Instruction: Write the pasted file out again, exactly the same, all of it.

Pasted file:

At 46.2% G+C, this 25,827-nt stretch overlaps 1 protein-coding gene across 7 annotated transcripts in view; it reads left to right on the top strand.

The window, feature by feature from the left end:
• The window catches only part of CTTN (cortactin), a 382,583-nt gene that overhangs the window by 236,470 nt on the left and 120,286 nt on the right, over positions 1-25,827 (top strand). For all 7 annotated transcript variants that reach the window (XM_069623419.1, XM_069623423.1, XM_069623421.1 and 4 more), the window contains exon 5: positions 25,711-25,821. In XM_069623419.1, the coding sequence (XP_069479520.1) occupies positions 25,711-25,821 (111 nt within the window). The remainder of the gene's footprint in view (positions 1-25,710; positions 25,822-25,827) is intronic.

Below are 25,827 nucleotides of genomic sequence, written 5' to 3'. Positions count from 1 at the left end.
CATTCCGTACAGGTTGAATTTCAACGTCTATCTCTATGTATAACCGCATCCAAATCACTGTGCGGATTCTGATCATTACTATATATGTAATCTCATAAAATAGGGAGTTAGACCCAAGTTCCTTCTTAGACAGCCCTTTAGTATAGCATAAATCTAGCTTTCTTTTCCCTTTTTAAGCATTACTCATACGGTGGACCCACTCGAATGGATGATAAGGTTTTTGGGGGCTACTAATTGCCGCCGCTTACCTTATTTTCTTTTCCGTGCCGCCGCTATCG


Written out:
At 46.2% G+C, this 25,827-nt stretch overlaps 1 protein-coding gene across 7 annotated transcripts in view; it reads left to right on the top strand.

The window, feature by feature from the left end:
• The window catches only part of CTTN (cortactin), a 382,583-nt gene that overhangs the window by 236,470 nt on the left and 120,286 nt on the right, over positions 1-25,827 (top strand). For all 7 annotated transcript variants that reach the window (XM_069623419.1, XM_069623423.1, XM_069623421.1 and 4 more), the window contains exon 5: positions 25,711-25,821. In XM_069623419.1, the coding sequence (XP_069479520.1) occupies positions 25,711-25,821 (111 nt within the window). The remainder of the gene's footprint in view (positions 1-25,710; positions 25,822-25,827) is intronic.

Below are 25,827 nucleotides of genomic sequence, written 5' to 3'. Positions count from 1 at the left end.
CATTCCGTACAGGTTGAATTTCAACGTCTATCTCTATGTATAACCGCATCCAAATCACTGTGCGGATTCTGATCATTACTATATATGTAATCTCATAAAATAGGGAGTTAGACCCAAGTTCCTTCTTAGACAGCCCTTTAGTATAGCATAAATCTAGCTTTCTTTTCCCTTTTTAAGCATTACTCATACGGTGGACCCACTCGAATGGATGATAAGGTTTTTGGGGGCTACTAATTGCCGCCGCTTACCTTATTTTCTTTTCCGTGCCGCCGCTATCG